The venue was superb in a truly beautiful city and I was lucky enough to have time for a quick wander round when I arrived on the Friday afternoon. I had a look at some of the famous colleges – including one with a fierce-looking porter/guard wearing a bowler hat! – and then managed a lightning tour of the Ashmolean Museum. I’ve wanted to see King Alfred’s jewel for ages and although it was a bit smaller than I’d expected, it was lovely. Plus they had a lot of other interesting objects and paintings as well – I will have to go back some day for a longer visit.
Once the conference itself got going there was no time for sight-seeing – we were kept busy with some fantastic talks, panels and workshops, and among the main speakers were Melvyn Bragg and Tracy Chevalier, both excellent.
Of the workshops, I particularly enjoyed the one led by Paula Lofting and her Regia Anglorum friends where we were taught how to build a shield wall when fighting like Anglo-Saxons. This was fascinating stuff and I was really pleased to have a chance to hold a battle axe and a shield, both quite heavy! (Am now also very tempted to shout ‘Ut! Ut! Ut!’ all the time LOL)
The ‘gala’ dinner was great, with a costume pageant and a brilliant after-dinner speech by C W Gortner. And meeting up with old friends and making new ones is always fun and I very much enjoyed chatting to various people, lots of whom had come all the way from the US – so lovely to meet them! My thanks go to the fantastic organising committee who, I know, had worked incredibly hard to put together the programme and they made sure everything was seamless. Huge thanks also to my workshop ‘partner’ and fellow Swede Anna Belfrage who made our own workshop run smoothly and put together our presentation. Can’t wait for the next conference now!
Here are some of the photos I took:-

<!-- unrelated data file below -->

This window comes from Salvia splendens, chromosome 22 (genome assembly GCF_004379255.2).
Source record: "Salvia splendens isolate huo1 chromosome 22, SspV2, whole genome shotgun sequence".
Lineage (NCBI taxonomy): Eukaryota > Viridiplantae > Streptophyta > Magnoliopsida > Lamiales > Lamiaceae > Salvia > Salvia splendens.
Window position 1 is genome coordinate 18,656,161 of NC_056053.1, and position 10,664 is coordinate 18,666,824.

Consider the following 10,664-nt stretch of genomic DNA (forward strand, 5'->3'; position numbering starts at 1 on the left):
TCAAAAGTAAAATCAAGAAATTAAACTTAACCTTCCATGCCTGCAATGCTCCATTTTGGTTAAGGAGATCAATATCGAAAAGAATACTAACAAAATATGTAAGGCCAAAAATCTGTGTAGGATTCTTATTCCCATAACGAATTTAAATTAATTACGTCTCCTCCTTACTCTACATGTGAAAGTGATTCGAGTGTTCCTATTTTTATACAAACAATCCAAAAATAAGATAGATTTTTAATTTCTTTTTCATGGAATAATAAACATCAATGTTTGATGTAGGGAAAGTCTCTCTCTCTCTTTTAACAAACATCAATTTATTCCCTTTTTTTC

I had a fantastic time last night at the Chippenham Library, taking part in a panel talk which in turn was part of the Chippenham Lit Fest. It’s always lovely to get together with fellow RNA members and much more fun when you’re not alone doing a talk!
There were six of us – Nicola Cornick, Louise Douglas, Alison Knight, Jean Burnett, Teresa F Morgan and myself – on the panel. There were some fab questions from the librarian in charge and also from the audience, and it’s always fun to hear the varying answers of so many authors – we’re all so different in the way we approach things!
There was delicious home-made cake and other refreshments, and lots of chatting afterwards. All in all, a really enjoyable event so huge thanks to everyone who took part and organised it!
Here are some of my photos:-
In Sweden, teenagers get to have a week at the end of year 8 where they go out into a workplace to see what it’s like to do different jobs – preferably the sort they think they might like to pursue as a career in the future. They get to try out various aspects and really find out what a job entails, which I think is great. Either they’ll love it or they can see it’s not for them, but whatever happens it’s important and a great opportunity.
Adam wants to be an author, so he’d asked if he could be my “apprentice” for a week and I was very happy to agree. I don’t know how useful it’s been in terms of deciding his future, but I hope I’ve given him a little taste of what I do. And London is definitely a very inspiring place!
Here are some photos from our outings/fact-finding missions:-
Last week I attended the annual London Book Fair at Olympia, West Kensington, and as always the place was buzzing! There were some amazing stands with imaginative displays – not just of books, but everything the publishing industry could possibly want or need. A very enjoyable three days!
Here are some of the photos I took:-